Come May in Memphis and it’s my educated guess that 64-year old singer/guitarist Johnny Rawls will be picking up yet another blues award from The Blues Foundation. The Mississippi native has just had his “Tiger In A Cage” released by Catfood Records out of El Paso, Texas, and it’s a damn fine barn-burner of old-school soulman-styled rhythm’n’blues.
As produced by Jim Gaines, who is also no stranger to having massive amounts of little statuettes on his fireplace mantle due to his work with the Steve Miller Band, Stevie Ray Vaughan, Santana, Journey, Huey Lewis and Blues Traveler, “Tiger In A Cage” is one of these rare projects where every note in is place, every riff is carved out of stone, and every solo is perfectly complementary to the song it serves. With a musical bed by The Rays (guitar/bass/drums/keyboards/accordion/alto, tenor and soprano saxophone/trumpet/trombone/percussion) and vocal backing by The Iveys (a hot acoustic Americana band out of Tornillo, Texas where “Tiger In A Cage” was recorded), the icing on his cake is Eden Brent who duets with Rawls on “Southern Honey.”
Then there’s the matter of this man’s voice. Warm, expressive, believable, weathered in hard knocks and phlegmy with too many late-night cigarettes, last-call shots of alcohol and trying to be heard over the sound systems of the thousands of roadhouse blues joints he’s worked over the last 40 years.
He wrote nine of 12. I couldn’t have picked three better covers for his voice myself than Sam Cooke’s “We’re Having A Party,” Jackie Wilson’s “Your Love Is Lifting Me Higher And Higher” or the Rolling Stones’ “Beast Of Burden.” Wait, I take that back. When it comes to Jackie Wilson [1934-1984], certainly in the conversation of all-time greatest vocalists, I would’ve rather heard Rawls cover “Baby Workout,” “Reet Petite” or “Lonely Teardrops.” But why quibble?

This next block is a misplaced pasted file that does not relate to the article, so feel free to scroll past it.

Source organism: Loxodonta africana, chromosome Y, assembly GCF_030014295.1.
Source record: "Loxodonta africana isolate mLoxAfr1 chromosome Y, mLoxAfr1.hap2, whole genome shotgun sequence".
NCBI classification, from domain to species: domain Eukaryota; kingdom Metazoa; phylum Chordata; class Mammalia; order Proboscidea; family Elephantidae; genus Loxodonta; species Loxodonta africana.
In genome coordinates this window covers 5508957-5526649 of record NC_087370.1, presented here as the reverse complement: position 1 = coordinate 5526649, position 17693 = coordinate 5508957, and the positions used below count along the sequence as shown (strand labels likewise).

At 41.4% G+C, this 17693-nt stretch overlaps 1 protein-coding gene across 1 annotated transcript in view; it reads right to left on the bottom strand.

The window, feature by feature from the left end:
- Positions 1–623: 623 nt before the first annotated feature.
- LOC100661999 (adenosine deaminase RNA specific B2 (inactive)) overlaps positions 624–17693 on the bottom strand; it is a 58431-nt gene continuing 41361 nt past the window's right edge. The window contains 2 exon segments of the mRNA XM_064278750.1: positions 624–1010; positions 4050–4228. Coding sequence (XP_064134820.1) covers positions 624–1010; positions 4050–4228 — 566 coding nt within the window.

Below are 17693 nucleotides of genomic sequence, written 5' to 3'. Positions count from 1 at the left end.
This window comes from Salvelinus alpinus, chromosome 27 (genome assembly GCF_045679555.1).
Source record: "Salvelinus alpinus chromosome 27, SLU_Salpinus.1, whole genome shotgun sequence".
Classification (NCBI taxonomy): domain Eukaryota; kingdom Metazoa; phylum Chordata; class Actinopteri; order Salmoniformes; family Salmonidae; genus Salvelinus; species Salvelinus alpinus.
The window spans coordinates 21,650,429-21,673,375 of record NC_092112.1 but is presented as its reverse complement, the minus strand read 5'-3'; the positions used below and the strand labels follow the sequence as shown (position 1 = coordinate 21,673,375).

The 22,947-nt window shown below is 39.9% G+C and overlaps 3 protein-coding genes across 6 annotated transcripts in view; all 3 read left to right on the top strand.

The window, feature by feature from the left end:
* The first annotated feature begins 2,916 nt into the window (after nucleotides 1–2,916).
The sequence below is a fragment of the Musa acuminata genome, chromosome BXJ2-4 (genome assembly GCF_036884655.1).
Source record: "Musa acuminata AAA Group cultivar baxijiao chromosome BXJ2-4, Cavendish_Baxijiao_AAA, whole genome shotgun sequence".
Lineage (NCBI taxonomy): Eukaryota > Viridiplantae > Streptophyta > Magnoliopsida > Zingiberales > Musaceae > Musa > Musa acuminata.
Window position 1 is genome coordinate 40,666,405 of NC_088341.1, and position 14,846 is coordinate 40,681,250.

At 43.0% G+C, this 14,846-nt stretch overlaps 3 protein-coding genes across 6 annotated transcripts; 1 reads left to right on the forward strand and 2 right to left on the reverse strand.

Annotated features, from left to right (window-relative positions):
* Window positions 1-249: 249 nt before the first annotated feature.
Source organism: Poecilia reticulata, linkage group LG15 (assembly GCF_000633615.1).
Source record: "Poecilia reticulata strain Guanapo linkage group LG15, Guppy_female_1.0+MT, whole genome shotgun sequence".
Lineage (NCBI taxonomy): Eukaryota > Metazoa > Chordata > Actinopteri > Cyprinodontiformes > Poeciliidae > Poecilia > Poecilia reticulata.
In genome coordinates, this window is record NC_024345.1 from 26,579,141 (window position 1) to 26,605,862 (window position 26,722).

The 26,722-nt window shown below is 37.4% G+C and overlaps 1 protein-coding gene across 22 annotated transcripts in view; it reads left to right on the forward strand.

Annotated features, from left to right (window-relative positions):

Aforementioned producer Jim Gaines is also behind the big board in the control room for his wife’s CD. Sandy Carroll just may be the “Last Southern Belle” but her Catfood offering is as tasty a morsel of Americana as can be. Recorded in West Tennessee and Muscle Shoals, Alabama with bassist David Hood, guitarist Will McFarlane and drummer Steve Potts, Carroll, who plays keyboards, writes in an incisive auto-biographical style, sings with a plaintive sexuality. On other tracks, she’s positively husky and brings to these lyrics the kind of gravitas that only one who has actually lived them can properly communicate.
“Tattoo That I Can’t Undo” speaks for itself. The title cut has to do with the rather dated perception of a young Southern ingénue being admired for the wrong reasons. (She admits to being one.) In “Southern Woman,” she writes “dress her in sequins/Party like a deacon/Say her prayers every night/Think you got her figured/She can pull the trigger/Scare you to death alright.” Profundity comes in large doses with “The Nothing In Your Eyes.” Man, the gal can write! And Gaines’s production is swampy, laid-back, cool and satisfying.
It took Sandy Carroll 30 years of living away before she succumbed to the pleasures of the south and moved home again to Tennessee. “I was stunned,” she tells “Filled With Sound,” to find some things were the same and I was delighted to find that other things were the same. The voices of the gospel still ring loud and clear and the nearby Shiloh battlefield of the Civil War remains untouched and spiritually haunted. However, the dangers of the past lurk underneath the surface. The rest of the world sometimes sees the south lumped together like one of those confederate trenches in Shiloh: ignorant, Bible-thumping, racist, illiterate people. It is unfair. I’ve seen prejudice and dishonor all over this earth. It is not specific to a region south of the Mason-Dixon line but the stigma of our past and the myth of the south lives on…some truth but not all truth.” (She touches on these sentiments in “The Boys of Shiloh,” “Water Run Deep” and “Hallelujah Hill.”)
Bottom line? Sandy Carroll is a world-class singer-songwriter whose artistry dwarfs most of what’s coming out of Nashville these days.